Supersizing Primary Schools

What’s the physical state of our primary children these days?

Almost a third of children in the UK weigh more than they should.

The 2018/19 National Child Measurement Programme shows “Obesity prevalence (including severe obesity) was more than twice as high in year 6 (20.2% which equates to 121,409 children) compared to reception (9.7%, 57,869 children).”

That’s not great.

Obese children very often become obese adults which puts them at increased risk of developing heart and circulatory diseases,  type 2 diabetes and high blood pressure.

What’s the latest?

With research popping up here, there and everywhere then it’s difficult to keep up.

A new study funded by the British Heart Foundation that may have gone under your radar comes from from the University of Bristol on the topic of activity levels in primary school and obesity.

This isn’t good news either because it has found the higher up the primary ladder children climb, the less active they are. The drop in activity was particularly steep for girls too.

Jago et al (2019) found that between 6-11 years children lost on average more than 60 minutes of exercise in the week, with an even greater fall on weekends.

They monitored the behaviour of more than 2,000 children from 57 primary schools across South West England and discovered children became 17 minutes less active per week every year.

How did they know?

Children wore an accelerometer for five days, including two weekend days, which provided an accurate assessment of how many minutes per day the children participated in moderate to vigorous physical activity (MVPA) – enough to get them slightly out of breath and sweaty. What did they find?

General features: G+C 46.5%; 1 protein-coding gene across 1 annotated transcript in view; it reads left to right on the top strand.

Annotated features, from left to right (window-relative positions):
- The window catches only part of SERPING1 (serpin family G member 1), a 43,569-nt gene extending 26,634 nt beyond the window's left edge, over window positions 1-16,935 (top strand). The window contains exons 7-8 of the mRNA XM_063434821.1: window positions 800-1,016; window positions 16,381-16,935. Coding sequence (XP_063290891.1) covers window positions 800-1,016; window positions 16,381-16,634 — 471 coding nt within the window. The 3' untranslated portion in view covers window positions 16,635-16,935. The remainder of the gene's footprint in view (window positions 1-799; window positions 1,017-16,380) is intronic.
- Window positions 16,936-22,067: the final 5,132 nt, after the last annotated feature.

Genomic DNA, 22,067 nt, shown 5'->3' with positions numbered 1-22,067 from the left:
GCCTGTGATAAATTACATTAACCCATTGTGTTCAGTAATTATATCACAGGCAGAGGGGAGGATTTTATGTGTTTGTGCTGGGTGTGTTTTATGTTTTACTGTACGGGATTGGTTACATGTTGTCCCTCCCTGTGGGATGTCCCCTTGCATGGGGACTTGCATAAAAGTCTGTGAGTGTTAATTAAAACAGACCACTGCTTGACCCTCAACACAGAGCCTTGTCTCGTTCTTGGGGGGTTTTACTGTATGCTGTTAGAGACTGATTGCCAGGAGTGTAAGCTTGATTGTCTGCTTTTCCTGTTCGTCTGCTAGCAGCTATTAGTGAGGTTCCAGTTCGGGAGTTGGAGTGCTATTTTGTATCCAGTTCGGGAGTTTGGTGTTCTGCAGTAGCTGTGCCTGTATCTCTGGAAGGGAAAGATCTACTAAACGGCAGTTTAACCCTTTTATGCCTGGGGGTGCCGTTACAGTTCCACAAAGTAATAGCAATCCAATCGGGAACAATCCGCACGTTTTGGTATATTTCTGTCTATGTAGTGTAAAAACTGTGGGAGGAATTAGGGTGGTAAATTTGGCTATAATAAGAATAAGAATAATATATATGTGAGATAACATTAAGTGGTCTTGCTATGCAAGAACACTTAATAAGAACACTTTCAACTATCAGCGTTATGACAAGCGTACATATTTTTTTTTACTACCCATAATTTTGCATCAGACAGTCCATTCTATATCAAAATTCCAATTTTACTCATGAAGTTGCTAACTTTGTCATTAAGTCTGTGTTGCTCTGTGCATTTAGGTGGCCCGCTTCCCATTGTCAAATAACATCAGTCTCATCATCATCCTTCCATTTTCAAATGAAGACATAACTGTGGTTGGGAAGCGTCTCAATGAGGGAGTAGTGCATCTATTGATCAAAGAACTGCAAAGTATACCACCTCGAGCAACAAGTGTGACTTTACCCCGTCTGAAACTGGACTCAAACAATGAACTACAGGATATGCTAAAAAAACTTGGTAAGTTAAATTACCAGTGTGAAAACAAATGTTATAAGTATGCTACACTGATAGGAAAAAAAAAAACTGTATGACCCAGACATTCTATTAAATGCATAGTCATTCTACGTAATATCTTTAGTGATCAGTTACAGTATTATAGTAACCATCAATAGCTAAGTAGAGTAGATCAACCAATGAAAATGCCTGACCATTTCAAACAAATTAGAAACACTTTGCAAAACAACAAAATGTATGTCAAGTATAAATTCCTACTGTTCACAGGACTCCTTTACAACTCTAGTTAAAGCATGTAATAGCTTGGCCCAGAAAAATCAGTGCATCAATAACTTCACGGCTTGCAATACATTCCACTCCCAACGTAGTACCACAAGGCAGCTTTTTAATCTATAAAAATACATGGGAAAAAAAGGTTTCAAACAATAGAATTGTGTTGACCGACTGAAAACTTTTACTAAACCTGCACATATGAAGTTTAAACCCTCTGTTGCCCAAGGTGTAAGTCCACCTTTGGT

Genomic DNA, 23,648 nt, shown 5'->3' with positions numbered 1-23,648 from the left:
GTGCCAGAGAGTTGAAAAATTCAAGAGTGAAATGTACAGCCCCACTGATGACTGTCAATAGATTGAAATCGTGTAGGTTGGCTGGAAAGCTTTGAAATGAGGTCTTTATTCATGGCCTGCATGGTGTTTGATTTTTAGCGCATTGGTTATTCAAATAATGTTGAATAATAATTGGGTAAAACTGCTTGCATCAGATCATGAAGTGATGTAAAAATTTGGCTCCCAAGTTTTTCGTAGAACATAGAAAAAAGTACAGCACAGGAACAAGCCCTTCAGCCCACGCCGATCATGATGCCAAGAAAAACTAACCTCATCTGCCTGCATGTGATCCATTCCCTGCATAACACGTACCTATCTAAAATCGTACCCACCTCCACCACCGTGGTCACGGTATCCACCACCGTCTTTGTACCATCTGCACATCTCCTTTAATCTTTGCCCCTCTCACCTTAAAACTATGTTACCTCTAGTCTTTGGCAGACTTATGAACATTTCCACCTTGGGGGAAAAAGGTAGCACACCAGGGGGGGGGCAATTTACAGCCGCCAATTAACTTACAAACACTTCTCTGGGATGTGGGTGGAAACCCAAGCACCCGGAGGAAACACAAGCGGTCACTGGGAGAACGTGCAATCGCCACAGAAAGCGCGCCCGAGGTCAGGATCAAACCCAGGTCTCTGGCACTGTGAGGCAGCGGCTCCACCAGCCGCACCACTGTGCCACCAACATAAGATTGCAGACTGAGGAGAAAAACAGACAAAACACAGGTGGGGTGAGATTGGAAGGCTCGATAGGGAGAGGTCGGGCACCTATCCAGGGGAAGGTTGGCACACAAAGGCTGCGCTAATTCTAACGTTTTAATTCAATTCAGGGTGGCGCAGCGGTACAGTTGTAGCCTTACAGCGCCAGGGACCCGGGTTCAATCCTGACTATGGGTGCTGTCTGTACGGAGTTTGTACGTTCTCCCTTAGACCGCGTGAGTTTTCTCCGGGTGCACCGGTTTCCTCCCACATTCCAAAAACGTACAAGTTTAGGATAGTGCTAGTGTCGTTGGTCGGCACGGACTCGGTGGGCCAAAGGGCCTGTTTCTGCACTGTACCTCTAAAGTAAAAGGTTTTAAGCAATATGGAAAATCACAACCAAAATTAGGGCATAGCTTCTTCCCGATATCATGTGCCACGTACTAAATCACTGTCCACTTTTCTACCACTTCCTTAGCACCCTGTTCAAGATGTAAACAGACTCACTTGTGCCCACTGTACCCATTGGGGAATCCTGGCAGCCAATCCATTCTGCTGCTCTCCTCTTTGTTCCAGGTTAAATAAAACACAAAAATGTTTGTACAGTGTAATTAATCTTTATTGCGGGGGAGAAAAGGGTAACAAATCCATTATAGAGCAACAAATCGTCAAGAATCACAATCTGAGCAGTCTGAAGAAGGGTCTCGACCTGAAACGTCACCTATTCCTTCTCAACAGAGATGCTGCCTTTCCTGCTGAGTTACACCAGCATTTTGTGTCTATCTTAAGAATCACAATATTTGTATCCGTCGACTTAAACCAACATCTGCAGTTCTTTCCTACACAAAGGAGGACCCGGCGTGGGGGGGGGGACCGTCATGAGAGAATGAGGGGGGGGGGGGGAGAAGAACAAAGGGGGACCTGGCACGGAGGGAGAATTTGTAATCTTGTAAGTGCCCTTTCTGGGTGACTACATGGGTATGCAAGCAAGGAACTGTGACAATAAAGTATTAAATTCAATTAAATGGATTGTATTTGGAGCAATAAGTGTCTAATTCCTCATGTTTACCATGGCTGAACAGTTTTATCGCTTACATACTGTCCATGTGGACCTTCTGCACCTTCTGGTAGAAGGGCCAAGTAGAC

• In Year 1, 61% of children in Year 1 did at least an hour of MVPA per day
  • By Year 6, only 41% per cent achieved the target.

Led by Russ Jago, Professor of Paediatric Physical Activity & Public Health at the University of Bristol, said,

“These numbers prove that more needs be done to ensure children keep active as they approach adolescence. This isn’t about getting children to exercise more, but rather maintaining their activity levels.

“Developing early intervention strategies that help children retain activity levels could include after school physical activity programs, focusing on participation and enjoyment in addition to popular sports – and a greater emphasis on promoting weekend activities.”

When children and adolescents are more active then they are psychologically better and healthier. Schools and parents need to work together and that means ensuring the same consistent message gets said in relation to making healthy and informed choices and staying active.

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